The K4 teachers got together to make an envelope a day for each student to open with a special activity inside. Stickers to make a pattern, googley eyes to go on a scavenger hunt; fun little things for each day and the teachers delivered them along with a personal pizza to celebrate the week’s theme of Kids in the Kitchen.
“I just feel like a worksheet or video or computer wasn’t enough,” said Kraemer. “We thought if one special thing every day to open… that would make a bigger impact.”
Both teachers felt they would have mixed emotions because they would want to hug the kids … but seeing them would be a good way to connect.
The teachers made 27 visits.
“It’s great to see their faces,” said Kraemer.
“This is a part of the year where they’ve grown so much and things are really clicking … we’re such a family,” said Lehnerz.
Special thanks to Papa Murphy’s Pizza for helping make the event a success.
Sunday morning flight in West Bend
A lone kite flyer took advantage of the brisk winds Sunday morning, May 3, 2020 and launched his Symphony Beach, 2.2 meter para-foil kite on the grassy field across from the old Amity Leather in West Bend.
The winds lifted the read, orange and yellow kite – similar to the old Astros MLB uniform colors. The kite hummed and whipped and zipped through the air.
Interfaith Caregivers hosts Drive-thru Percolate to celebrate volunteers
The first Friday of the month Percolate gathering at Interfaith Caregivers of Washington County has become a tradition for many in West Bend. The local non-profit opens its doors and volunteers pour in the celebrate their mission and share coffee, conversation…. and possibly a donut or two.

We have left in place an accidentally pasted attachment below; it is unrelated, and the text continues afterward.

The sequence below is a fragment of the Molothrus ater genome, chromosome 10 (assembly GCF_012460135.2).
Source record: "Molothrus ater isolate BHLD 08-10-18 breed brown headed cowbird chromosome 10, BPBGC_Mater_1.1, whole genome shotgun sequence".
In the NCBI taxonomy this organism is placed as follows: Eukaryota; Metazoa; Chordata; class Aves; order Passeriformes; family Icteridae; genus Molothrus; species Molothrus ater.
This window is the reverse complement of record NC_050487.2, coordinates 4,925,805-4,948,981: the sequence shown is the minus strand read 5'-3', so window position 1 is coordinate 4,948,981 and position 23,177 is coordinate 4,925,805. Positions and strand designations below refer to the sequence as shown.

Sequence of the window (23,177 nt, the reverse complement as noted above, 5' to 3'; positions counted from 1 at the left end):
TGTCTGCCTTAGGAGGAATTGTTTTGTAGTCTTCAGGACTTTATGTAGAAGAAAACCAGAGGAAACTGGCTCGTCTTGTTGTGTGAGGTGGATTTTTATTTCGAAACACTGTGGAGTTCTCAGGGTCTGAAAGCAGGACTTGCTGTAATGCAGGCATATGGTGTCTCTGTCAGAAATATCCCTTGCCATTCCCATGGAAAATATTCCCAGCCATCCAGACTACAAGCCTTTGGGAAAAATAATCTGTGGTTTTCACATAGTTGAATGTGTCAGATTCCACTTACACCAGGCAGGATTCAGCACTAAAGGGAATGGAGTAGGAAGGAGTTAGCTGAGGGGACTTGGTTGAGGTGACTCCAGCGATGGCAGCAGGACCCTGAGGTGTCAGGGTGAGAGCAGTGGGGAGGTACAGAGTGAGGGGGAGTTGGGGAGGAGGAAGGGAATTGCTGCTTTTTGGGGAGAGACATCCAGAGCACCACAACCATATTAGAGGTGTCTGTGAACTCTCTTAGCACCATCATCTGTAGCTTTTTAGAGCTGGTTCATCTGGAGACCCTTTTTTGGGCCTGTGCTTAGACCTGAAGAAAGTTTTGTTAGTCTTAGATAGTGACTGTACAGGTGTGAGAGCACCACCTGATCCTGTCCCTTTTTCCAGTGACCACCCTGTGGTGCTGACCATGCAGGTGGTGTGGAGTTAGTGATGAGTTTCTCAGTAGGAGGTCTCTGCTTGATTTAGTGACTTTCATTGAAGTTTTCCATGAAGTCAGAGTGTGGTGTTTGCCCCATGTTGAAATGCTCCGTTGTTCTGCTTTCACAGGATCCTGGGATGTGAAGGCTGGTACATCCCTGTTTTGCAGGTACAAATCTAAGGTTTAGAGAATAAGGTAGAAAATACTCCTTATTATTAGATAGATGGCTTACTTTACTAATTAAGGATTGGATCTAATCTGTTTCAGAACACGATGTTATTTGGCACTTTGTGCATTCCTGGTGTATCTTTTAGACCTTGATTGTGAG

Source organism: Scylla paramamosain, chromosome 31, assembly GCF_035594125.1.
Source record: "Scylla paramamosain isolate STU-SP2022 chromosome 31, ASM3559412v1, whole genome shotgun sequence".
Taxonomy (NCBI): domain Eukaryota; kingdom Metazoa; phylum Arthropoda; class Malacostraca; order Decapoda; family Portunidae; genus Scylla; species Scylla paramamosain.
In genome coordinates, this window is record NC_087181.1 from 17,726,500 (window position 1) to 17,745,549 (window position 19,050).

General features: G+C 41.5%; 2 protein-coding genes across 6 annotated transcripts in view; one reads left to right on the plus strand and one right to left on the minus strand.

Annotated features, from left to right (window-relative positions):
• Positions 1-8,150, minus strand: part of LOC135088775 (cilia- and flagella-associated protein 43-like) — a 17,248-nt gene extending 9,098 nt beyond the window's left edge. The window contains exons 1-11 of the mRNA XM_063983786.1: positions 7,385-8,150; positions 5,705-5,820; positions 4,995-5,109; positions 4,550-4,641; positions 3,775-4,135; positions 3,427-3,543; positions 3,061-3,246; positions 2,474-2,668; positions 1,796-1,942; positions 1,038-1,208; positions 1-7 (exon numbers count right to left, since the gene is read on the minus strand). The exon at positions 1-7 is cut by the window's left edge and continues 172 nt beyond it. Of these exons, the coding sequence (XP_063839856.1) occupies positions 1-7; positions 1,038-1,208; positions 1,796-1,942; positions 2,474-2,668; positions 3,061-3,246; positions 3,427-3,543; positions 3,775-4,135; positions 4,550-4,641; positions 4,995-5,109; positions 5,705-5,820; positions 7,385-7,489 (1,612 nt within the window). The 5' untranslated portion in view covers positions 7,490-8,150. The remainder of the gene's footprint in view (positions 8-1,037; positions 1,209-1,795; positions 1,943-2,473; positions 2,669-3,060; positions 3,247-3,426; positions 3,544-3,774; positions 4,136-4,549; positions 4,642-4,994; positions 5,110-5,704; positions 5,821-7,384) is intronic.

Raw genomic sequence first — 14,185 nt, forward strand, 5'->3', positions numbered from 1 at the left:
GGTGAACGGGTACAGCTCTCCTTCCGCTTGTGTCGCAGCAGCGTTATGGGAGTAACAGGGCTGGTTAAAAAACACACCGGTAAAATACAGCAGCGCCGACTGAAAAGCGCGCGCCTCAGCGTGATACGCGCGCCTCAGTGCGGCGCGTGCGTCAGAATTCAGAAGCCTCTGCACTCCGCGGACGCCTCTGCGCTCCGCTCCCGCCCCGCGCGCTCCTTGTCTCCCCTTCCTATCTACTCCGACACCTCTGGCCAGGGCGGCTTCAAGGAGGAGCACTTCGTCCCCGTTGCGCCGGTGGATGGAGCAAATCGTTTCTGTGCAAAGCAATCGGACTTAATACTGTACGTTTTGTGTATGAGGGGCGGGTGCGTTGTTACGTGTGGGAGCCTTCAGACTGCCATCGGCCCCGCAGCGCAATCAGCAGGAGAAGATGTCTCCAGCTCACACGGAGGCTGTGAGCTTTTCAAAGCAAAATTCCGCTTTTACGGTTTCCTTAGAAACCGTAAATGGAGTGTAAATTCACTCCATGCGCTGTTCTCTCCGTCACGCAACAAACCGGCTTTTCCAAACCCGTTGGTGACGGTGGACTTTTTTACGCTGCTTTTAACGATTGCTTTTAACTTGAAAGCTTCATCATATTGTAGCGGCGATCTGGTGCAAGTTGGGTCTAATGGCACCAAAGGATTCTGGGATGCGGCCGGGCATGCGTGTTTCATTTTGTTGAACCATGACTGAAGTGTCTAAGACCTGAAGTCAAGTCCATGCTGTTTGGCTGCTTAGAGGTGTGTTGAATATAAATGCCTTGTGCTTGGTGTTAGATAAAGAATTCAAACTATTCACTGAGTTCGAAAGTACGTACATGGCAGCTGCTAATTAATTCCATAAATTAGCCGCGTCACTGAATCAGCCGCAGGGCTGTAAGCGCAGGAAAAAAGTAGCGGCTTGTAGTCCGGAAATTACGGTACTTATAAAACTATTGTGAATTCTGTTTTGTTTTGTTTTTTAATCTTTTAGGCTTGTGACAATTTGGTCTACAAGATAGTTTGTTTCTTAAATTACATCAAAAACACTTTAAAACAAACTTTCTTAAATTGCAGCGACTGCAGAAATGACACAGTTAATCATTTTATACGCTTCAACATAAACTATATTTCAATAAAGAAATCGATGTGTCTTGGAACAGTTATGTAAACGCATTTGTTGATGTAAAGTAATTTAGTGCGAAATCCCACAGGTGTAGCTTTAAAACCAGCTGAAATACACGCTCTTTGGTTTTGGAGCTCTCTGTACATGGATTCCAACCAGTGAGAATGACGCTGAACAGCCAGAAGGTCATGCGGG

Over the past month that camaraderie has been tested by the Safer at Home situation.
Early in the week however, the staff sent a memo and encouraged all volunteers to participate in a drive-thru Percolate. “Bring your own coffee… we’ll supply the donuts and masks.” What happened next is part of the power of the Interfaith organization.
“In lieu of a gathering inside we’re having a Percolate parade. We’ve safely packaged our donuts and water,” said Janean Brudvig, executive director of Interfaith Caregivers of Washington County.
“We know a lot of our volunteers are doing a lot of things behind the scenes with our kindness calls and food delivery and we miss them and want to show our appreciation for all they do.”
In March when the state issued a Safer at Home order the team at Interfaith put together a program to touch base with senior citizens. Kindness Calls were a way to make sure the elderly were not being forgotten.
Volunteers at Interfaith also wrote letters to senior citizens and they helped with the shopping.
Below are some details if you would like to become part of the team at Interfaith Caregivers of Washington County.
A simple phone call goes a long way. Many of Interfaith’s clients are alone and shut-in during this crisis. Some are not allowed to even leave their room.
Would you have a few minutes to make a phone call to help break up their day? Offer a Kindness Call, to check-in and connect with some of our lonely seniors? For more details, please call our office 262-365-0902
On top of that, if you would like to write a card to clients we can help you get in contact with them via mail as well.
Again, if you are interested please contact the Interfaith Office.
Thank you for all you do! “Together we will create a community of kindness”